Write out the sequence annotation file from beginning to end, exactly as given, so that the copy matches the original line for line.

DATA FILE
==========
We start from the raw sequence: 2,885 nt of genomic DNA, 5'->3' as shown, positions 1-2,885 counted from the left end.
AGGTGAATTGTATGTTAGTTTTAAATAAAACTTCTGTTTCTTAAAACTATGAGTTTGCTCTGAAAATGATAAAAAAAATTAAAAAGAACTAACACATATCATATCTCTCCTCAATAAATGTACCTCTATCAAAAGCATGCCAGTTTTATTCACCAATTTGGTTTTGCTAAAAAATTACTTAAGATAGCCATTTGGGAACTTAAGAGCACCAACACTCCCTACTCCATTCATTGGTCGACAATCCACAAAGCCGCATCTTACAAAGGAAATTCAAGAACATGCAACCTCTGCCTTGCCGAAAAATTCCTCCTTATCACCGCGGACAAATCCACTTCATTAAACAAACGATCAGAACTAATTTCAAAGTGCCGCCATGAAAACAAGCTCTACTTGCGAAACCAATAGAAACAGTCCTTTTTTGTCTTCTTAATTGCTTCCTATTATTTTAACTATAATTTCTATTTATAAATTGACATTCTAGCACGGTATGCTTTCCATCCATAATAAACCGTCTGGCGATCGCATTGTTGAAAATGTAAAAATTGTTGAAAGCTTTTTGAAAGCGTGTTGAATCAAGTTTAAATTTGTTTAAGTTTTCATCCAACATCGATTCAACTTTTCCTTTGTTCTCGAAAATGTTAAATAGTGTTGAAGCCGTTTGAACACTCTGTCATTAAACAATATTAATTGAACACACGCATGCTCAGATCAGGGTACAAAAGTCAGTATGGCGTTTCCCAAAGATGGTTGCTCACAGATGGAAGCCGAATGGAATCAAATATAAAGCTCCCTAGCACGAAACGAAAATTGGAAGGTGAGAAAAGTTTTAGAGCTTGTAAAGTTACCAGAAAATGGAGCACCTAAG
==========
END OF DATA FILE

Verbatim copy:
We start from the raw sequence: 2,885 nt of genomic DNA, 5'->3' as shown, positions 1-2,885 counted from the left end.
AGGTGAATTGTATGTTAGTTTTAAATAAAACTTCTGTTTCTTAAAACTATGAGTTTGCTCTGAAAATGATAAAAAAAATTAAAAAGAACTAACACATATCATATCTCTCCTCAATAAATGTACCTCTATCAAAAGCATGCCAGTTTTATTCACCAATTTGGTTTTGCTAAAAAATTACTTAAGATAGCCATTTGGGAACTTAAGAGCACCAACACTCCCTACTCCATTCATTGGTCGACAATCCACAAAGCCGCATCTTACAAAGGAAATTCAAGAACATGCAACCTCTGCCTTGCCGAAAAATTCCTCCTTATCACCGCGGACAAATCCACTTCATTAAACAAACGATCAGAACTAATTTCAAAGTGCCGCCATGAAAACAAGCTCTACTTGCGAAACCAATAGAAACAGTCCTTTTTTGTCTTCTTAATTGCTTCCTATTATTTTAACTATAATTTCTATTTATAAATTGACATTCTAGCACGGTATGCTTTCCATCCATAATAAACCGTCTGGCGATCGCATTGTTGAAAATGTAAAAATTGTTGAAAGCTTTTTGAAAGCGTGTTGAATCAAGTTTAAATTTGTTTAAGTTTTCATCCAACATCGATTCAACTTTTCCTTTGTTCTCGAAAATGTTAAATAGTGTTGAAGCCGTTTGAACACTCTGTCATTAAACAATATTAATTGAACACACGCATGCTCAGATCAGGGTACAAAAGTCAGTATGGCGTTTCCCAAAGATGGTTGCTCACAGATGGAAGCCGAATGGAATCAAATATAAAGCTCCCTAGCACGAAACGAAAATTGGAAGGTGAGAAAAGTTTTAGAGCTTGTAAAGTTACCAGAAAATGGAGCACCTAAG